In a recent Irish Times article by Dr. Liam Thornton, Law Lecturer in UCD Sutherland School of Law, he stated: 'That such a system (of direct provision) has been allowed develop over time may be unfortunate, that there is no urgency in reform to direct provision is unforgivable.’ There have been many protests about this direct provision system, but, according to Dr Thornton, there has been little public engagement on the issue.
We have had reports from non-governmental organisations, the Irish Human Rights Commission, the Ombudsman for Children, and the Special Rapporteur for Children, on the significant damage direct provision is causing its residents. Each report is either ignored or swept aside by government. Individuals, such as former Supreme Court judge Catherine McGuiness and former ombudsman, Emily O’Reilly, raised significant concerns regarding direct provision. The Council of Europe, the United Nations and most recently the High Court of Northern Ireland have also made adverse comments on the system of direct provision.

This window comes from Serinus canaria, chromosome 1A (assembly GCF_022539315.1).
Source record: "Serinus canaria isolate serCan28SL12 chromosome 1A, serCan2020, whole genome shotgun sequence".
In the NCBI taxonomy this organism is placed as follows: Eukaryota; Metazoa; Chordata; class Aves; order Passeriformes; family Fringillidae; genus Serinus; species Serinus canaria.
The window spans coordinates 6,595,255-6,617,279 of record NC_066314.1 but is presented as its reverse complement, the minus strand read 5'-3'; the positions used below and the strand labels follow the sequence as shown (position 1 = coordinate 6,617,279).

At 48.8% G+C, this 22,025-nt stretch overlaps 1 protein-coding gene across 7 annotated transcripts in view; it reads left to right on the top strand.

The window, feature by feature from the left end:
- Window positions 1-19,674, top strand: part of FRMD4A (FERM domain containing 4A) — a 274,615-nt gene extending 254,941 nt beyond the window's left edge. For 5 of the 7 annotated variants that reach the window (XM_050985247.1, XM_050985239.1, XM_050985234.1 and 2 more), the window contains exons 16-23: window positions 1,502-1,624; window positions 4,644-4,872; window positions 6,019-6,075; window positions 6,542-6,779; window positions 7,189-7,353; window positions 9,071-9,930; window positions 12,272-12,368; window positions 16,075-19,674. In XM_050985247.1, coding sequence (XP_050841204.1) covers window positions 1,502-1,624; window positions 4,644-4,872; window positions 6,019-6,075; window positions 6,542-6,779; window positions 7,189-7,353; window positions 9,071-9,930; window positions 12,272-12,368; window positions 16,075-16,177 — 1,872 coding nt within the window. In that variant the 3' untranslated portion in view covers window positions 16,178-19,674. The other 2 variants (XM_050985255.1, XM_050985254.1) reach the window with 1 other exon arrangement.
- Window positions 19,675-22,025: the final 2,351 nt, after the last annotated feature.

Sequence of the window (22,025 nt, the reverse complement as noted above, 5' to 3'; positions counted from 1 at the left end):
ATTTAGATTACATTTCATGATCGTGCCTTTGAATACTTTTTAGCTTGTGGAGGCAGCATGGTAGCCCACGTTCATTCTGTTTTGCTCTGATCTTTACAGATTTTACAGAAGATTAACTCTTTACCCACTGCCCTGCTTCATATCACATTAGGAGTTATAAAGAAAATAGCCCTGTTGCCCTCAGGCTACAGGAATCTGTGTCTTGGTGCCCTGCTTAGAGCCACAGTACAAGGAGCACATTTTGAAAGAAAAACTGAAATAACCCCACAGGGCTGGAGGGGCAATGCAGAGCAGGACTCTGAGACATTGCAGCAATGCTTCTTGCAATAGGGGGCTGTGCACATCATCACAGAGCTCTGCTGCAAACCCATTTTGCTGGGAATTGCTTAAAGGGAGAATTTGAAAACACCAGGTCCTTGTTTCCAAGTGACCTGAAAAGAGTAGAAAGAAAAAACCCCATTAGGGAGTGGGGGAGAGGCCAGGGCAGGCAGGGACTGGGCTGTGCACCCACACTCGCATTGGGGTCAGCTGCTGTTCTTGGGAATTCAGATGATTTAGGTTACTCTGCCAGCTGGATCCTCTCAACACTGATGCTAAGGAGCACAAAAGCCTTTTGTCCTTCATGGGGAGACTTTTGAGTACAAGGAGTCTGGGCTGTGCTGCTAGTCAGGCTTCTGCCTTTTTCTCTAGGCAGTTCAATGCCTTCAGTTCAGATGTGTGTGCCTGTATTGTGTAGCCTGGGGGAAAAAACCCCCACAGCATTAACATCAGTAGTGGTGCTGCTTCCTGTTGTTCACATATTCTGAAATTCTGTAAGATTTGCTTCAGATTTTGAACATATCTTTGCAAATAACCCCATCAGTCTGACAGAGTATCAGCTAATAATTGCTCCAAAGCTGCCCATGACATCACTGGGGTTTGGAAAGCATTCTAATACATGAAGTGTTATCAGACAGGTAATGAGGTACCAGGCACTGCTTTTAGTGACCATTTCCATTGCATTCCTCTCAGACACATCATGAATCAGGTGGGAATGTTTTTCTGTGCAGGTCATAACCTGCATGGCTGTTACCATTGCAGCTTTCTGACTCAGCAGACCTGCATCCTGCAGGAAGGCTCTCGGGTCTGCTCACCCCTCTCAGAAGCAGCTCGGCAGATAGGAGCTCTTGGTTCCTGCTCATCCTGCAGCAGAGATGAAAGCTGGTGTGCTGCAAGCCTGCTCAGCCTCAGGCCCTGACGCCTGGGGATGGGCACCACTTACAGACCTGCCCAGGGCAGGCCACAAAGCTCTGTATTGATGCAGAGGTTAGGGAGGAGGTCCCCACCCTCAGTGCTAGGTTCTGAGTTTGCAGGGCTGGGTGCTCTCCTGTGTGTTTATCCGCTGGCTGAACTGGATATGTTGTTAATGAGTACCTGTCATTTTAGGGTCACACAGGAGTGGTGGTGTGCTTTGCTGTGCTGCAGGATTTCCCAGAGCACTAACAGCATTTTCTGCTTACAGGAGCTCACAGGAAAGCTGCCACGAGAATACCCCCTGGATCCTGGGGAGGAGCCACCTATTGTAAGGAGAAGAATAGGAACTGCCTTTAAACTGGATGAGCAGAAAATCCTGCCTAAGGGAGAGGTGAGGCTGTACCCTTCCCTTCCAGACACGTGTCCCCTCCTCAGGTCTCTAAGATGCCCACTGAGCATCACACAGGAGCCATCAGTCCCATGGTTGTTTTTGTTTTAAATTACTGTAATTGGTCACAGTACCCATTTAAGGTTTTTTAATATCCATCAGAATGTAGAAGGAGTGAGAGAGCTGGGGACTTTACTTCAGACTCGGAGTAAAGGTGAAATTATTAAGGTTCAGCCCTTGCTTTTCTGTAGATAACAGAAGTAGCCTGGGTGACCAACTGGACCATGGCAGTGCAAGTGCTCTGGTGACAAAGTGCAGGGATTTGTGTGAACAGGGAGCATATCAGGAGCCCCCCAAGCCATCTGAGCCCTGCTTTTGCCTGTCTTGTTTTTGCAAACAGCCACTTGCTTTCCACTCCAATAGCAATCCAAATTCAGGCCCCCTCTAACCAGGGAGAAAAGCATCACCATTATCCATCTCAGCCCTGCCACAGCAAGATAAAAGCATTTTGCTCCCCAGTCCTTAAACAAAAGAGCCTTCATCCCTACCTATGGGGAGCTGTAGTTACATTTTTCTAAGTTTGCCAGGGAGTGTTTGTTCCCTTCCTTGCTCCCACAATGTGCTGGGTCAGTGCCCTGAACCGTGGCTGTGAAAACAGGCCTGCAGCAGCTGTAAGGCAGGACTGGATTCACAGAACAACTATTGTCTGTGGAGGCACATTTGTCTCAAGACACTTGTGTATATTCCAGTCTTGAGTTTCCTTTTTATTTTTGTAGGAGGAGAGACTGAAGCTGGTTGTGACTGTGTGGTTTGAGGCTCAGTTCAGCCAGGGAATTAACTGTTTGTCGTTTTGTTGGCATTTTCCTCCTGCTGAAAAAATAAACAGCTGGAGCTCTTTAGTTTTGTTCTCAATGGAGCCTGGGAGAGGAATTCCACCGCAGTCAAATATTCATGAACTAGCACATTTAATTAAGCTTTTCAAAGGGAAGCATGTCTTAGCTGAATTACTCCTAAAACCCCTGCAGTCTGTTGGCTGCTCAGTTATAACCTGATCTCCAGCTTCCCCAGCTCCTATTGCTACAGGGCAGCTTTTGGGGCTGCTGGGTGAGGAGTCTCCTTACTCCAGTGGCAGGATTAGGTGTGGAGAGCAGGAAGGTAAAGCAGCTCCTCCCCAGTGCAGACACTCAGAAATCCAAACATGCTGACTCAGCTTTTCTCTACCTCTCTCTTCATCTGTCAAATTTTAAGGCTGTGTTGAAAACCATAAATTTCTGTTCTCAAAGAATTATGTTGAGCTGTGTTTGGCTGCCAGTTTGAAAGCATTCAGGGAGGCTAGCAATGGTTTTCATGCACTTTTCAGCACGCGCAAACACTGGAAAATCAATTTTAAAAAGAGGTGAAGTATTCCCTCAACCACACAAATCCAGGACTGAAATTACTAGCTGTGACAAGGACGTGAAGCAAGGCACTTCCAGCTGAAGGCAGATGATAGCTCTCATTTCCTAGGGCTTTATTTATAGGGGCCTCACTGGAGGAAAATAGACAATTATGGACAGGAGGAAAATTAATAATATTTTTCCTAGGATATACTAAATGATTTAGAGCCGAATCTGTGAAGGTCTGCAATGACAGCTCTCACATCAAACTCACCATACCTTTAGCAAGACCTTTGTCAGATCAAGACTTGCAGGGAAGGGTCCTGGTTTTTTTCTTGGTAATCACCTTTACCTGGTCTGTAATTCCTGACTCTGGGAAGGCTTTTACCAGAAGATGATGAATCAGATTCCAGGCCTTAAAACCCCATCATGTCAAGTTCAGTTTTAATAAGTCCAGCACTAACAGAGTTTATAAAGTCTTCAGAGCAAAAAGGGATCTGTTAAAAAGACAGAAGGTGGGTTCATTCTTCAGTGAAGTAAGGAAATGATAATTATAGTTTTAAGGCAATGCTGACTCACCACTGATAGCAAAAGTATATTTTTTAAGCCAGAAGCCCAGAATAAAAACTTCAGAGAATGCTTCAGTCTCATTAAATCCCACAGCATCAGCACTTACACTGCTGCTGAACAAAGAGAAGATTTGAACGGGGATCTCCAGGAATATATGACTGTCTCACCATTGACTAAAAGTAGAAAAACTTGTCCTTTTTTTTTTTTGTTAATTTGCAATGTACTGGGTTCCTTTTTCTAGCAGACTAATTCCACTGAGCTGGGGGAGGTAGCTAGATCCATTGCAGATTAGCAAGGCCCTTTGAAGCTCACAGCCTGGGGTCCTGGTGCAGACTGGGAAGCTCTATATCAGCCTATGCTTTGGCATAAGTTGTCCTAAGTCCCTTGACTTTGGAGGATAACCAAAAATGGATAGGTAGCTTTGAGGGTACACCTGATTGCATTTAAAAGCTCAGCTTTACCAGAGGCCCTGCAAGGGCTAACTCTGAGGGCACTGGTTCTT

Still, the political system refuses to engage with the significant damage caused by it . How can this be? Who gains in such a situation? Not those who came here hoping to find safety and a new start in life. Not you or I, whose taxes go to support this enforced dependency. So why do we, or the government in our name, preside over a system that is proving so destructive to other humans? The fact that there has been little public engagement in the issue is something that we need to take note of. We are the public. Asylum seekers are fellow human beings. As Christians do we not believe the we, including asylum seekers, are all brothers and sisters? We all have to ask ourselves serious questions about our attitudes to people of other cultures. Are we a racist nation?